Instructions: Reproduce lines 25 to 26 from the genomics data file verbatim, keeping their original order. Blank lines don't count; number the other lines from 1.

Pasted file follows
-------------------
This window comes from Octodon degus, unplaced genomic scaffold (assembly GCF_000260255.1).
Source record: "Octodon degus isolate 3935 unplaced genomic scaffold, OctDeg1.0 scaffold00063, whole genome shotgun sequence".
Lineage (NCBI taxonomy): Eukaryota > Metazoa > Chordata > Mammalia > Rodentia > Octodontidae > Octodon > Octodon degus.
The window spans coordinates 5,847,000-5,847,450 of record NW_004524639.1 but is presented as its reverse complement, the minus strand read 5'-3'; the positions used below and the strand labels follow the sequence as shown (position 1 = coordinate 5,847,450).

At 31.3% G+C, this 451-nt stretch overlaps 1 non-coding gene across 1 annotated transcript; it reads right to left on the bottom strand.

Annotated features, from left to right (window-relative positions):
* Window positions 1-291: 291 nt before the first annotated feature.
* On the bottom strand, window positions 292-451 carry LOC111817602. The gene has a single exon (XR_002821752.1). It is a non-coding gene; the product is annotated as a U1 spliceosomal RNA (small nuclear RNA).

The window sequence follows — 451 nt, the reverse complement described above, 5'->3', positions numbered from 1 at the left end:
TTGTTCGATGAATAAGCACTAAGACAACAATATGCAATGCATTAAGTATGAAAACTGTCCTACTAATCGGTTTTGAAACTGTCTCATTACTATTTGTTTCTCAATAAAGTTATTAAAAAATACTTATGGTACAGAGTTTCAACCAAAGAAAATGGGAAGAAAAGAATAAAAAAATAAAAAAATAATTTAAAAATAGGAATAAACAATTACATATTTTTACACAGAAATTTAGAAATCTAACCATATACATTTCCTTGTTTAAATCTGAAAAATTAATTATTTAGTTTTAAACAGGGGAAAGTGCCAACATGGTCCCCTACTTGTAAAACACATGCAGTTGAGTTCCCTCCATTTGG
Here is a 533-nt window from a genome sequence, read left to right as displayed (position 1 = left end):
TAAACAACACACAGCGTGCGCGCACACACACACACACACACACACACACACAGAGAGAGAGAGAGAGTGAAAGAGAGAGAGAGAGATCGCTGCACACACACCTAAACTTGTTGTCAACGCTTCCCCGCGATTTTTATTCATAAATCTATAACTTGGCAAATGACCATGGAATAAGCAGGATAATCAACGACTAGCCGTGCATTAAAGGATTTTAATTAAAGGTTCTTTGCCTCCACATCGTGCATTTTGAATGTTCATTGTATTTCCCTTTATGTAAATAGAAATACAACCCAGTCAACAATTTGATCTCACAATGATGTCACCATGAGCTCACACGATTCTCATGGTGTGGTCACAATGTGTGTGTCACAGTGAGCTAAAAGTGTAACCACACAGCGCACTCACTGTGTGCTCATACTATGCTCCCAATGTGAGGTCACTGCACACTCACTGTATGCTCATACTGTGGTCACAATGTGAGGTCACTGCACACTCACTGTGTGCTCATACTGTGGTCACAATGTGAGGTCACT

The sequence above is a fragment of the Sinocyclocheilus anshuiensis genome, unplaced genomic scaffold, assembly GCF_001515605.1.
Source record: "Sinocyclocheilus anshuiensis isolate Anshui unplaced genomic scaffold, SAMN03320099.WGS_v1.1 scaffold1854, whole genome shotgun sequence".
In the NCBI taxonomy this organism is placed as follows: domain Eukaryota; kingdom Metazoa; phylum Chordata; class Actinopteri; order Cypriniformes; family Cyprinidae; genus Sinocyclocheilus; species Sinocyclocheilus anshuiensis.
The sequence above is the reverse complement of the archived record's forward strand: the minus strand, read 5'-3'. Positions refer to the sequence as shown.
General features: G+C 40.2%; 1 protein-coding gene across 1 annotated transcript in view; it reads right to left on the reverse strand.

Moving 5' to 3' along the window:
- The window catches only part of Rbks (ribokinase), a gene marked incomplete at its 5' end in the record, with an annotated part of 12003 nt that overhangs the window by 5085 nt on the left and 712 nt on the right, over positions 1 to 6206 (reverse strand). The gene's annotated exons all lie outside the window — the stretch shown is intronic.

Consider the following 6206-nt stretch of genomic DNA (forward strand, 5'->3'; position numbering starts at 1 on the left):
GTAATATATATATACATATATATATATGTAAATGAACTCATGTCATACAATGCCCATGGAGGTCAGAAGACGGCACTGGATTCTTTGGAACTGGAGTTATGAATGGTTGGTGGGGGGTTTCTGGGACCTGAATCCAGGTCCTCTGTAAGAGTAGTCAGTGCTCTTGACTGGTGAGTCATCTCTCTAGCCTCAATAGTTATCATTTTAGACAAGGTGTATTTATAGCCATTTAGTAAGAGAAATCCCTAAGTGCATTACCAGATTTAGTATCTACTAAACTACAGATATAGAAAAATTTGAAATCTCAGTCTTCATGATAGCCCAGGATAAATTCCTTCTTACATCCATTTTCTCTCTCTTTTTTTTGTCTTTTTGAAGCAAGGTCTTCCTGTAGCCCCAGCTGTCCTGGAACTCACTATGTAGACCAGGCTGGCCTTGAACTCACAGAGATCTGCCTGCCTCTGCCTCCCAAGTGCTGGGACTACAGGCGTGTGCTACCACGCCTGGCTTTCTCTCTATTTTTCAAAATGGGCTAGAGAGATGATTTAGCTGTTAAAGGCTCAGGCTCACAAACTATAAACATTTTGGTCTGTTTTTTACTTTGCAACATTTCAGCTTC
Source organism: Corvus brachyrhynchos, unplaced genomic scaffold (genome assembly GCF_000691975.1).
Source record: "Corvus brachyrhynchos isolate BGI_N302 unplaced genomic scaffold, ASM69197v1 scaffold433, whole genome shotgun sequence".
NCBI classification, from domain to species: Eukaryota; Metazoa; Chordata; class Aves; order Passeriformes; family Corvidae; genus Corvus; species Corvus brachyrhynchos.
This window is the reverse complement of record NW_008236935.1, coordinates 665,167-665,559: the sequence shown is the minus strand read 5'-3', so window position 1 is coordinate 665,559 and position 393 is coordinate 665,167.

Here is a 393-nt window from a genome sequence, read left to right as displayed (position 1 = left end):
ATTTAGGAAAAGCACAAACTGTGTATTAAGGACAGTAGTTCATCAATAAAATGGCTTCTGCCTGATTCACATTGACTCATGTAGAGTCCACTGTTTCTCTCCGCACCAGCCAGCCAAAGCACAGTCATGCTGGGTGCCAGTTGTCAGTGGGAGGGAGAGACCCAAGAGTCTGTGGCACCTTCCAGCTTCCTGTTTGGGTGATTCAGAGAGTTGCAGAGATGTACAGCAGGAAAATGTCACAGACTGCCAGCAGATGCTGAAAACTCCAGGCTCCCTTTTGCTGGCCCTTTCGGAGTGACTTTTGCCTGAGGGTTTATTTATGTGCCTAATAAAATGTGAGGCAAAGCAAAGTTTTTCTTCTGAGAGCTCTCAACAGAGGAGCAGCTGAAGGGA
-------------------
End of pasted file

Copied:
This window is the reverse complement of record NW_008236935.1, coordinates 665,167-665,559: the sequence shown is the minus strand read 5'-3', so window position 1 is coordinate 665,559 and position 393 is coordinate 665,167.

Here is a 393-nt window from a genome sequence, read left to right as displayed (position 1 = left end):